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Field Test: Gamo Swarm Magnum 10X Gen2 Air Rifle

The Gamo Swarm Magnum 10x Gen2 performed very well on small game during the Squirrel Master Classic.

Field Test: Gamo Swarm Magnum 10X Gen2 Air Rifle

The rolling hills and dense woods of central Alabama offered the perfect environment for testing the new Swarm Magnum 10X Gen2 and harvesting a bunch of gray and fox squirrels. (Photo courtesy of Gamo)

Shrill barking pierced the cold stillness of the surrounding woods and rolling hills, and I picked my way through dangling vines and wiry trees as I pursued the sounds echoing in the distance. All around me other hunters navigated similar mazes, ducking, sidestepping and climbing obstacles and slogging through mud in a mad scramble toward the barking dogs, which had no doubt located our quarry: bushytails. More specifically, Eastern gray squirrels and fox squirrels.

It was late-February, and we were all rushing through the woods of south-central Alabama as part of a one-of-a-kind hunting event, the 2020 Squirrel Master Classic. For seven years, Gamo, one of the world’s largest airgun manufacturers, has invited hunters and outdoor media to the Southern Sportsman Hunting Lodge 30 miles west of Montgomery to participate in this unforgettable event. Last month, the 2021 Squirrel Master Classic would’ve been the eighth iteration of the event, but due to COVID restrictions, this year’s Classic ended up being a virtual event held across the nation.

The brainchild of Buckmasters founder Jackie Bushman, the Classic is an intense but fun two-day competition that teams up outdoor television personalities, members of the outdoor media, dog handlers and 4-H youths. Each team has dog handlers and dogs, as well as a 4-H youth shooter—many of whom are often first-time hunters. And all team members are armed with a Gamo air rifle and pellets. I was lucky enough to find myself on the Bone Collector team during last year’s event, hunting alongside hosts Michael Waddell and Nick Mundt, among others.

Gamo's Swarm Magnum 10X Gen2 did all that was asked of it at the Squirrel Master Classic back in February of 2020. With the fast follow-up capabilities of its 10-round magazine and the power of its 1,300 fps velocity, it’s deadly on bushytails. (Photo courtesy of Gamo)

Part one of the competition involves hitting the woods to see how many squirrels teams can bring back to the lodge. The total harvest is recorded after the hunt with a type of “weigh-in” event one might encounter at a bass tournament. This includes a fair amount of good-natured ribbing and trash talk among opposing team members. Part two, meanwhile, consists of a sophisticated shooting competition that tests every member of the team, but especially the youth shooters.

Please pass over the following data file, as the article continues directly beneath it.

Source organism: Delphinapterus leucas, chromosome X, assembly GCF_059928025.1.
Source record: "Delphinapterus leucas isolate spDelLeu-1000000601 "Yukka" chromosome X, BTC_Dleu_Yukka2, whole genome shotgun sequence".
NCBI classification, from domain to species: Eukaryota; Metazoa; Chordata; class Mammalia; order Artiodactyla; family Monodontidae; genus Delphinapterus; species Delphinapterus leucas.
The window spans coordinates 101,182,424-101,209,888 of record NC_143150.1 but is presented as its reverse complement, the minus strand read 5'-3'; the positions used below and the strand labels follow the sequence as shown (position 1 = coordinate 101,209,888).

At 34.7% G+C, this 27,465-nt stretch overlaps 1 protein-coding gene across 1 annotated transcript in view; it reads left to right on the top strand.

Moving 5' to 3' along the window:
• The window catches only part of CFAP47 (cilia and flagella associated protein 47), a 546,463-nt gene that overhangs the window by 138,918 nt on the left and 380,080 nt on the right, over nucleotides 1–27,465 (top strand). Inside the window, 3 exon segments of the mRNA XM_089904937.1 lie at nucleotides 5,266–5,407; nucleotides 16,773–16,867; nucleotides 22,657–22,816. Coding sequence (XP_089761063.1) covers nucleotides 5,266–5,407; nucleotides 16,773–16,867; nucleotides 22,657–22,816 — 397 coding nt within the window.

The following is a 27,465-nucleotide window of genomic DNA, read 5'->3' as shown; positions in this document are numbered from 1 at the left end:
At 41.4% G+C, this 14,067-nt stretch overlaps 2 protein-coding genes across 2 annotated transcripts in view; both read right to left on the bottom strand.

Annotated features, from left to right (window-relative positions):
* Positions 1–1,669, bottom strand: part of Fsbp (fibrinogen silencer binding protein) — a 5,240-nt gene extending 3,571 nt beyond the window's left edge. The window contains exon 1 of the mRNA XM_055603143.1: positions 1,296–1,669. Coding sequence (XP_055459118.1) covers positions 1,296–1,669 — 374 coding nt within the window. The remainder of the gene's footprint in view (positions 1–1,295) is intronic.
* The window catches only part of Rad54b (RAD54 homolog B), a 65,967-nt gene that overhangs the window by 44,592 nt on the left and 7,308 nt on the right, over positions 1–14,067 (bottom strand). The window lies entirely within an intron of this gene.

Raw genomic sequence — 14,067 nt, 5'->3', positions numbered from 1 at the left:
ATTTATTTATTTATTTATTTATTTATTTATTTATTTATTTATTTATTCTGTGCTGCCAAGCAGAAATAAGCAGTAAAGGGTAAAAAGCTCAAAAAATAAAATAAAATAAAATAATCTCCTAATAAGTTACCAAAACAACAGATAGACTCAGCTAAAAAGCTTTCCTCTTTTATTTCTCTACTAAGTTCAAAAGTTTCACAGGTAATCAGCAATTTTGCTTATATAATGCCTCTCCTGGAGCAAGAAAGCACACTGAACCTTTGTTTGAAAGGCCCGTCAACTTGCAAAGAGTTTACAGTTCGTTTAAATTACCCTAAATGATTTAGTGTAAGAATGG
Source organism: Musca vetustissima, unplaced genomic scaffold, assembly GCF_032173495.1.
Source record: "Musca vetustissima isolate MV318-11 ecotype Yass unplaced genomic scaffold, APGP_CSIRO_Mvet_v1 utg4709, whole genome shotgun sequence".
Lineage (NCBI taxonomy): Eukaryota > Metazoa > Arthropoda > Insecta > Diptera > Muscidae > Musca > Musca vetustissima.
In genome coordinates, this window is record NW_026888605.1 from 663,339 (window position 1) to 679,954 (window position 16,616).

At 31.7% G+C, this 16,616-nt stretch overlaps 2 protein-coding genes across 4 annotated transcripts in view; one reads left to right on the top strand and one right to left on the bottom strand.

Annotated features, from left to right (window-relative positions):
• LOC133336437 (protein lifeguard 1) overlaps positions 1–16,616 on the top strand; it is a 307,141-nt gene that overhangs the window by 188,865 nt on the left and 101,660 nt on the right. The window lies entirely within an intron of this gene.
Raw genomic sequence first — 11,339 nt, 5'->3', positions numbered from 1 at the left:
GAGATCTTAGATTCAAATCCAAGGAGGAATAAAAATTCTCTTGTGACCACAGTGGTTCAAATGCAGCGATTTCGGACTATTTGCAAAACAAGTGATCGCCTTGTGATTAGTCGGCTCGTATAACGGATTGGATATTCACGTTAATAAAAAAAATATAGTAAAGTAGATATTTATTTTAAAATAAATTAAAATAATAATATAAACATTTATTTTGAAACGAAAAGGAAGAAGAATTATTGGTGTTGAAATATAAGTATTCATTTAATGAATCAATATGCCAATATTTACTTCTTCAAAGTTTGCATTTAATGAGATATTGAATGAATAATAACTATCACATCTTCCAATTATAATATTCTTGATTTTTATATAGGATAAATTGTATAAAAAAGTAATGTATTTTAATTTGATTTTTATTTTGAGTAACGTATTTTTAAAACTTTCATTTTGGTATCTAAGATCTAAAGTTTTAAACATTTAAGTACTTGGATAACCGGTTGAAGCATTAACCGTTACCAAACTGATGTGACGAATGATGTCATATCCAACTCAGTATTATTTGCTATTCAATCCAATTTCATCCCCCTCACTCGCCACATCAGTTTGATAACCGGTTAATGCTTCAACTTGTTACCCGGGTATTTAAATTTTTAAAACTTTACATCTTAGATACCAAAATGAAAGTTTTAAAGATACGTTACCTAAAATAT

Regardless, the Classic is a tremendously fun event designed to get kids involved in hunting and shooting and to help promote the sporting lifestyle. And there is quite possibly nothing so fitting for introducing new hunters to the sport as squirrel hunting.

Photo courtesy of Gamo
Watching trained squirrel dogs work is a blast, and you can cover a lot more ground than if you were to simply still hunt. The energy is incredible and speaks volumes about their prey drive (Photo courtesy of Gamo)

There's something particularly special, though, about hunting squirrels with dogs in the rolling hills and among the towering trees and moss-covered vines of Alabama’s "Black Belt," an area so named because of its rich black topsoil. Bounding through these woods chasing dogs hot on the trail of squirrels transports even adult hunters, if only fleetingly, back to childhood and adolescence, when many of us first began pursuing game in the woods. Among new and old friends, past becomes present once more, even as the world beyond the trees pushes ever forward into the future. In the simplicity of squirrel hunting, one is allowed to enjoy the moment and watch as old passions take root in a new generation.

The competition portion of the Squirrel Master Classic heavily tests the abilities of the youth 4-H shooters. The Classic is all about getting young people involved in shooting and hunting. (Photo courtesy of Gamo)


It likely surprises no one to hear that hunter numbers have been trending down in recent years. The U.S. Fish and Wildlife Service’s 2016 National Survey of Fishing, Hunting and Wildlife-Associated Recreation—the latest available—shows that there were 11.5 million hunters that year. Twenty years prior, in the 1996 survey, that number stood at 14 million. That amounts to a decline of roughly 2.5 million people, or an 18 percent decrease.